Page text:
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This is a continuation of Kyle’s X-23:Innocence Lost, and it does not disappoint. If anything, it’s even better than the first one.

Everything is being told in flashbacks from Luara/X-23’s point of view, while she is being detained by Captain America…and represented by Daredevil.

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X-23 goes looking for her mother’s family. In the last volume she and her cousin were both much younger, and her mother sent Laura in to save her niece from a serial killer.
Her cousin was told none of it happened, but she still has nightmares. Also, X-23’s aunt has hooked up with a smarmy boyfriend that isn’t helping the situation out any. The family dynamic was done very well here, and I loved that the aunt immediately took Laura into her home.

Meanwhile, the folks from the place that cloned her are hot on her trail. And they’ve sent in her handler, Kimura, who is a psychotic assassin that Laura is conditioned to be unable to harm.

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*Important Spoilery Stuff Happens*

Since Laura was cloned from Wolverine’s DNA, and she has very limited self-worth at this point, she sets out on a mission to track him down.
And kill him.
Because she thinks if she’s nothing but a weapon that destroys everything, then how much worse must the guy she came from be, right?
Awww, yeah! It’s a
SNIKT!
fight!

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Wha..?!
Yeah, it’s a surprisingly tender Snikt! fight. Which made more sense than if Wolverine had just carved her up, and left her bleeding.

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Now that Matt and Steve have heard her story, it’s up to Cap to decide what to do with this little girl. He wants to prosecute her for all of the crimes she committed while under the control of the Facility that raised her, but Daredevil thinks that even if he turns her over to S.H.I.E.L.D., she’ll just be used as another weapon.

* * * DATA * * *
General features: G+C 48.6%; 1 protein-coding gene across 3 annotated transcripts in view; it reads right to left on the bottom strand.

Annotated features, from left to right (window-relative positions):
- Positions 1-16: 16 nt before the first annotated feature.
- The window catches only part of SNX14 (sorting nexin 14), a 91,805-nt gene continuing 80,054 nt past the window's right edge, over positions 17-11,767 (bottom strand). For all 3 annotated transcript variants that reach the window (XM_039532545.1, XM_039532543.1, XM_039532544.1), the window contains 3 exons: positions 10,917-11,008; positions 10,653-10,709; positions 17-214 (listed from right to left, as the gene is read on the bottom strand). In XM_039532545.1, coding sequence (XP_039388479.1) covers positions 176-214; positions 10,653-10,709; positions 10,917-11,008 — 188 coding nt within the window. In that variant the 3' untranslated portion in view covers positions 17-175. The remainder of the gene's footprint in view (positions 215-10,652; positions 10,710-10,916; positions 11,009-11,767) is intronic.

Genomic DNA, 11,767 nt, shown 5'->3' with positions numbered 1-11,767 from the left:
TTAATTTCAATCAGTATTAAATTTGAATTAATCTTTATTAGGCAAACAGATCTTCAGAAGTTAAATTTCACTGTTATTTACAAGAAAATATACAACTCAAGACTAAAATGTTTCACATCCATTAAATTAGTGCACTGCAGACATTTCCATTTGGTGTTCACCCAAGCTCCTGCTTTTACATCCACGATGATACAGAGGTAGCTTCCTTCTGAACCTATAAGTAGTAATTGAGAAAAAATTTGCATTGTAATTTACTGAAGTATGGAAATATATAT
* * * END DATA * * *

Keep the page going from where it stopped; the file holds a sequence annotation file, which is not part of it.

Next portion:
So what do they decide to do with her?

READ IT!

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Review: X-Men: No More Humans by Mike Carey , Salvador Larroca (Illustrations)

X-Men: No More HumansX-Men: No More Humans by Mike Carey

My rating: 4 of 5 stars

 

 

So this really happened, but everyone agrees to never talk about it again.
Does that mean I can count it as a What If story? Unsure.

This was fast-paced & fun, which is all I really ask out of a comic book. Not to mention, it’s doesn’t exactly leave any loose ends dangling, so it’s outside of the normal soap opera stuff. A stand alone, if you will.
Yes! You have my vote Stand Alone Comic!
Sorry.
I spent all day baking in the sun at a lake with the kids, and I’m a little loopy.

What I’m trying to say, is that I really liked this.

Ok, so I know I’m not an expert on all (or even most) of the mutants in the X-men’s universe, but I honestly had never heard of Raze before this.
Evidently, he’s Mystique and Wolverine’s kid?

Wha..? When did that happen?!

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As far as I can tell…and don’t quote me on this…but I think he’s from the future.
Or a future, at any rate.
And, shockingly, he’s kinda evil.
I can’t imagine why, though…

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Does Wolverine have any kids who aren’t jacked up?